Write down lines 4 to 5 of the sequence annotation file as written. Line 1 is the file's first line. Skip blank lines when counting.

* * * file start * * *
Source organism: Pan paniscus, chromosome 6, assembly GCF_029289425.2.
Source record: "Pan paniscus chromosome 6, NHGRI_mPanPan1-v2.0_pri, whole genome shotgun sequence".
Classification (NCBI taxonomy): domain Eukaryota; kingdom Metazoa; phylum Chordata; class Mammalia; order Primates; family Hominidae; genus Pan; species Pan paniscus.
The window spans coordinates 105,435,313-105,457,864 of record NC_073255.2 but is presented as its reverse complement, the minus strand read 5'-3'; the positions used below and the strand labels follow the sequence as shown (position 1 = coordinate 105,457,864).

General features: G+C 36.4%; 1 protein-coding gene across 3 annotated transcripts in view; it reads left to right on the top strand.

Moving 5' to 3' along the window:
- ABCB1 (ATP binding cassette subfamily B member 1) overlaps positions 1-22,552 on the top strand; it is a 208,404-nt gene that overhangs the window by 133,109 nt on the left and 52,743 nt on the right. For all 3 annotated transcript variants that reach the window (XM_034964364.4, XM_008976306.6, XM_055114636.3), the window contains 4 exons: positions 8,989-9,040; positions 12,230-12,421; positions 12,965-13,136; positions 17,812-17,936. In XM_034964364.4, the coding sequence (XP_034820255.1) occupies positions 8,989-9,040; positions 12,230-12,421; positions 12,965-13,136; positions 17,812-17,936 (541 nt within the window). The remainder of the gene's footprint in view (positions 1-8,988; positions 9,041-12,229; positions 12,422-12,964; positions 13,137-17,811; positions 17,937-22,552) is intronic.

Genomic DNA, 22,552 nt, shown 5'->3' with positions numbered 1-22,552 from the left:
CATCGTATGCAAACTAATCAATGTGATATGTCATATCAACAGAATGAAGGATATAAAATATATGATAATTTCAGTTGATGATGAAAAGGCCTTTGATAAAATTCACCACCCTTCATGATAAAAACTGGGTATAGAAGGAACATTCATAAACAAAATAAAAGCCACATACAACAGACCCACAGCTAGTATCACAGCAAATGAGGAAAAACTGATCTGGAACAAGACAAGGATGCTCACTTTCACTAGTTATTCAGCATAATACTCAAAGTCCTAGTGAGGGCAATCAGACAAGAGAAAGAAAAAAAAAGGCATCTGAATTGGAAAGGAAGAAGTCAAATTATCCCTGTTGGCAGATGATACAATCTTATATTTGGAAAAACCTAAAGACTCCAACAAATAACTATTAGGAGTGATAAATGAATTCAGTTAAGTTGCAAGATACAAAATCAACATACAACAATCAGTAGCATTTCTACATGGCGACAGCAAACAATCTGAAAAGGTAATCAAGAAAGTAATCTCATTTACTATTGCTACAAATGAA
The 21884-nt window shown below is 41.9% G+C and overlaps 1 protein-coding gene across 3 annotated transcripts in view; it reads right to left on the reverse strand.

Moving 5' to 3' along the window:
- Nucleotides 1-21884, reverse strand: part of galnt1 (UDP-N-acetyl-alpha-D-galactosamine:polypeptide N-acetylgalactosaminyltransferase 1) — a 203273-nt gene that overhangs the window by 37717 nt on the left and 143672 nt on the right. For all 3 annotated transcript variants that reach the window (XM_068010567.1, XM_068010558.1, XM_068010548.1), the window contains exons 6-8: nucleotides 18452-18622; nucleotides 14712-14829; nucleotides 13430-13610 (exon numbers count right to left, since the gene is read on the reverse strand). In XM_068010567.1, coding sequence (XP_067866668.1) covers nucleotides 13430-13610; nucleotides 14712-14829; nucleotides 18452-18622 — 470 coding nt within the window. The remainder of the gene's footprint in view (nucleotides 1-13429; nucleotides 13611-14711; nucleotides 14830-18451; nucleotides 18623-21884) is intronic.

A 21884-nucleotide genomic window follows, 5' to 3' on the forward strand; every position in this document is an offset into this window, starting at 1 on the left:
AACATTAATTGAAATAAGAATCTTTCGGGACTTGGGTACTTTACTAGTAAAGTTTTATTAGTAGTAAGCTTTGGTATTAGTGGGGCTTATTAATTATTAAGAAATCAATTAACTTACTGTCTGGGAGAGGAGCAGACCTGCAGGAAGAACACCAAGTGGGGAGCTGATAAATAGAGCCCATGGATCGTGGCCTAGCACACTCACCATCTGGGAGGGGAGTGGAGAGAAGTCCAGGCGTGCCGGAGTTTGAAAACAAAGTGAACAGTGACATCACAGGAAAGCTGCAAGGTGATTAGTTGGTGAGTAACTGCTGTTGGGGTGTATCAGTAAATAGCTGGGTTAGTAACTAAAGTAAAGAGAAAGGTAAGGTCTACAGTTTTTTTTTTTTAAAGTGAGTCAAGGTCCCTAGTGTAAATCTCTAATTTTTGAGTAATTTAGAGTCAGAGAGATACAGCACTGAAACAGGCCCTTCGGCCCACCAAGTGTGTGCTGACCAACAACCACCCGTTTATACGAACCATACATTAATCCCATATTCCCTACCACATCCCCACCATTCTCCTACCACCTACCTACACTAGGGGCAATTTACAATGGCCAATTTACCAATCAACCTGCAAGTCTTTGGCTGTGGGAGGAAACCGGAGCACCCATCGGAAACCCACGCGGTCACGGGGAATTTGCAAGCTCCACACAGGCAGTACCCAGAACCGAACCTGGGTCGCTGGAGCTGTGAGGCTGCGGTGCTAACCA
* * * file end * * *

The window spans coordinates 105,435,313-105,457,864 of record NC_073255.2 but is presented as its reverse complement, the minus strand read 5'-3'; the positions used below and the strand labels follow the sequence as shown (position 1 = coordinate 105,457,864).

General features: G+C 36.4%; 1 protein-coding gene across 3 annotated transcripts in view; it reads left to right on the top strand.